Harley & Ivy Meet Betty & Veronica #1
Writers: Paul Dini and Marc Andreyko
Artist: Laura Braga
Colors: Tony Aviña and Arif Prianto
Letters: Deron Bennett
Cover: Amanda Conner and Paul Mounts
Variant Cover: Adam Hughes
DC & Archie Comics
This week presents us with a pair of Harley & Ivy comics, so what the hell, let’s review both of them in turn and see if they do anything for us. We just had
Batman Harley Quinn Day 2017, so maybe I’m still in a Harley mood.
First up is Harley & Ivy Meet Betty & Veronica, and it’s tricky to say where this will rank in the history of bizarre intercompany crossovers with Archie Comics. I suppose that after Archie has met the Punisher, KISS, the Predator, Sharknado, Barack Obama, George Takei, and I don’t know who else, Harley Quinn and Poison Ivy is exceedingly normal with a plot slightly less madcap than the Punisher crossover from 1994. Maybe this isn’t exactly one for the history books–and that’s hard to accomplish since most Archie crossovers just don’t live up to Archie Meets the Punisher in being the comics equivalent of joining chocolate to peanut butter and discovering it works.
In other words, H&IMB&V works from a very plausible plot: Hiram Lodge plans to drain a nearby swamp to start a university, and Ivy is horrified since it’s a unique ecosystem with rare flora and fauna. Meanwhile, Betty and Veronia–mostly Betty–are roped into planning a costumed gala ball for the university, so they’re constantly at each other in their frenemies relationship and not realizing that they’re heading for a colission with the ladies from Gotham.
This should all be well and good and funny, especially since it’s coming from Paul Dini himself, along with some serviceable art from Laura Braga. This is chuckleworthy, to be sure, and the last page indicates that the four girls are headed for a hilarious first encounter which probably shouldn’t be spoiled here. The problem is that there’s a general dullness in getting to that point. This is ok, but not monumental.
I’m going to say that part of what’s hurting this is the art, which is done in the modern rebooted Archie style and also mostly uses a 2010s Harley and Ivy. Nostalgia porn has its limits and it’s DC and Archie’s perogative to make the current versions the “house” versions. Still, I can’t help but feel that this kind of crossover calls for a Timmverse Harley and Ivy meeting a Dan Parent-styled Archie. Dini recently did a “Joker Loves Harley” backup in the main Harley Quinn book which at least resembled the Timmverse style, and while the story was weak, at least it looked right. Likewise, this year’s Batman/Teenage Mutant Ninja Turtles Adventures used a Timmverse style to great effect. I mean, do what you want, DC and Archie, but tapping the nostalgia porn market wouldn’t have hurt.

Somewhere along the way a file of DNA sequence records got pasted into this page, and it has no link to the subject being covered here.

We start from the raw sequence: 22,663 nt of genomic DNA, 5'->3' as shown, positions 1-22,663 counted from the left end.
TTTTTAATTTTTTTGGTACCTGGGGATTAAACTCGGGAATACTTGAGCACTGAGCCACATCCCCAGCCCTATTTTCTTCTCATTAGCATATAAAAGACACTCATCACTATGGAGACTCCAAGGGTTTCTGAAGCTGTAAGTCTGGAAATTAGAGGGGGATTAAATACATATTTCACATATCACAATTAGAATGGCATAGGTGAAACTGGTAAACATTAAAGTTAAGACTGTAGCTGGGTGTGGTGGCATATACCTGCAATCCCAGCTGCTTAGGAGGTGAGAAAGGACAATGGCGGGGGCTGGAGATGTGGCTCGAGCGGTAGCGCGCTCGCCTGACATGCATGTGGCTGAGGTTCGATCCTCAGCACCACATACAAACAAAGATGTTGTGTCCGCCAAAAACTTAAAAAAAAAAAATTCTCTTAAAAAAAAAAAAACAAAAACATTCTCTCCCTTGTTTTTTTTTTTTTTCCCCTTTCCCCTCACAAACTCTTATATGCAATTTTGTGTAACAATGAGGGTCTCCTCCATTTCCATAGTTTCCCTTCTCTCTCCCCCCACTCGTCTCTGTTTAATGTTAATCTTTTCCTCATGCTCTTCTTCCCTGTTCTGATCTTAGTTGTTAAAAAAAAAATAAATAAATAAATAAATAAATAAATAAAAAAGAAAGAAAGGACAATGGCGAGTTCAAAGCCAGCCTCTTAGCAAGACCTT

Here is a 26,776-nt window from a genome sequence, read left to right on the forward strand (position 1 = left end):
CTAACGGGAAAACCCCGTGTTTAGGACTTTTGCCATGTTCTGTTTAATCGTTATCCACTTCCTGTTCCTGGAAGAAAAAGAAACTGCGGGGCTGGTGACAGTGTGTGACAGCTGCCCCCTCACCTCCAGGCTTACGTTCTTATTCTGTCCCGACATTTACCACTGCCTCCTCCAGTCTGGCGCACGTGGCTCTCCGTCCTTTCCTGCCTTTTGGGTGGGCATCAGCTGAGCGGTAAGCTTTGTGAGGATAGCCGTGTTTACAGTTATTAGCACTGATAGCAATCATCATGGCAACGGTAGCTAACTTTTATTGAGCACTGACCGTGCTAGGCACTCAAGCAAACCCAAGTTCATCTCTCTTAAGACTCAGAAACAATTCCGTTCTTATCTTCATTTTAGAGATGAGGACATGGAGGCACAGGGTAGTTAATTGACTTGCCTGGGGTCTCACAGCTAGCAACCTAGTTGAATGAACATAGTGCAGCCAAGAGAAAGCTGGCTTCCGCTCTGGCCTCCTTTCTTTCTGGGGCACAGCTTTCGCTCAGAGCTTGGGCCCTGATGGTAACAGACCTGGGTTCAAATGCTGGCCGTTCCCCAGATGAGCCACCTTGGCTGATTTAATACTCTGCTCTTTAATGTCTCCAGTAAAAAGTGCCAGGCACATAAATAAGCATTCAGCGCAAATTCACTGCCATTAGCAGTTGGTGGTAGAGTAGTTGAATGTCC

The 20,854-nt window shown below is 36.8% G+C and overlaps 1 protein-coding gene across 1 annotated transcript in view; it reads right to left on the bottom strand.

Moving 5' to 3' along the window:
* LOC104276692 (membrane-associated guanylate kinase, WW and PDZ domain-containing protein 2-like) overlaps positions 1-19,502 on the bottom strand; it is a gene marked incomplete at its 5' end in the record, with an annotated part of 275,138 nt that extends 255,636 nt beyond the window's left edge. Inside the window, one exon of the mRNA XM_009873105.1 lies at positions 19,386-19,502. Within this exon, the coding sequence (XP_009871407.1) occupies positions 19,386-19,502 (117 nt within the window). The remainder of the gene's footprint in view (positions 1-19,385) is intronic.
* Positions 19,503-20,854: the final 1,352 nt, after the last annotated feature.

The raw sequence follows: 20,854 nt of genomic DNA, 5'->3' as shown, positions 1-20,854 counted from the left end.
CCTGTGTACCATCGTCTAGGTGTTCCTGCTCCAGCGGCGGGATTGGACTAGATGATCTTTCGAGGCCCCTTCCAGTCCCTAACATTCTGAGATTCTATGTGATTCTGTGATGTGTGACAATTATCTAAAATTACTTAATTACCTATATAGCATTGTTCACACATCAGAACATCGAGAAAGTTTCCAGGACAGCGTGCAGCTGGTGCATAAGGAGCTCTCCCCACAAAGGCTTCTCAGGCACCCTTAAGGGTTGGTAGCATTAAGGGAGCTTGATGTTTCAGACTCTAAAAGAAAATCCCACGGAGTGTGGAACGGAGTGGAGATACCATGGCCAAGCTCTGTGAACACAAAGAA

H&IMB&V isn’t a failure of a book, and hey, Archie and DC fans will enjoy it–the former having the opportunity to marvel at a very weird sight gag with Archie at the gala concerning a certain comic. And maybe this will pick up in future chapters, but the opener is not as special as one would expect.
Rating: Two and a half out of five mallets.
Harley Quinn #29
Writers: Amanda Conner & Jimmy Palmiotti
Artists: Mirka Andolfo, Michael Kaluta, Tom Denerick
Colors: Alex Sinclair
Letters: Dave Sharpe
Cover: Amanda Conner and Alex Sinclair
Variant Cover: Frank Cho & Sabine Rich
In contrast, Harley Quinn #29 continues Harley’s mayoral campaign, having it get very badly sabotaged, and Ivy comes running to her rescue in a way that will please Harley and Ivy as lovers fans to no end. I’m not enough of an expert in Harley and Ivy’s relationship to tell you if this is their first canonical, non-Elseworldy kiss, but if it is, well: there it is, even if it’s on a technicality of Ivy intervening on the matter of Scarecrow toxin exposure. (Although, come to think of it, the Harley Quinn comic is in an extremely loose continuity status with the rest of the DCU and barely matches anything in Suicide Squad. We shouldn’t really care, but that is the fact of things.)
Harley Quinn #29 does continue to kick around the current Harley-Ivy relationship while still leaving it in its ongoing state of bizarre ambiguity. The current “Rebirth” run has been playing with the pair being in a sweet friends-with-probable-benefits status, but not really solidifying the relationship: their vacation issue from about a year ago mostly foreclosed a commitment on the grounds that Ivy was an eco-warrior first and girlfriend second. She’s remained a staple in the book, but the friend/lover status has remained in unconsummated flux, even up into this issue, where Ivy is pleasantly surprised to catch Harley sleeping with a man.
Anyway, things don’t really go much past that, because the kiss comes at the issue’s cliffhanger, and there’s a host of other plots to be resolved, including Harley’s mayoral campaign and a Scarecrow on the loose. However, the kiss happens in such a way that it’s very clearly going to tie into the mayoral story, and we’ll see where that goes in future issues. Color us curious for now.
Rating: Three mallets out of five.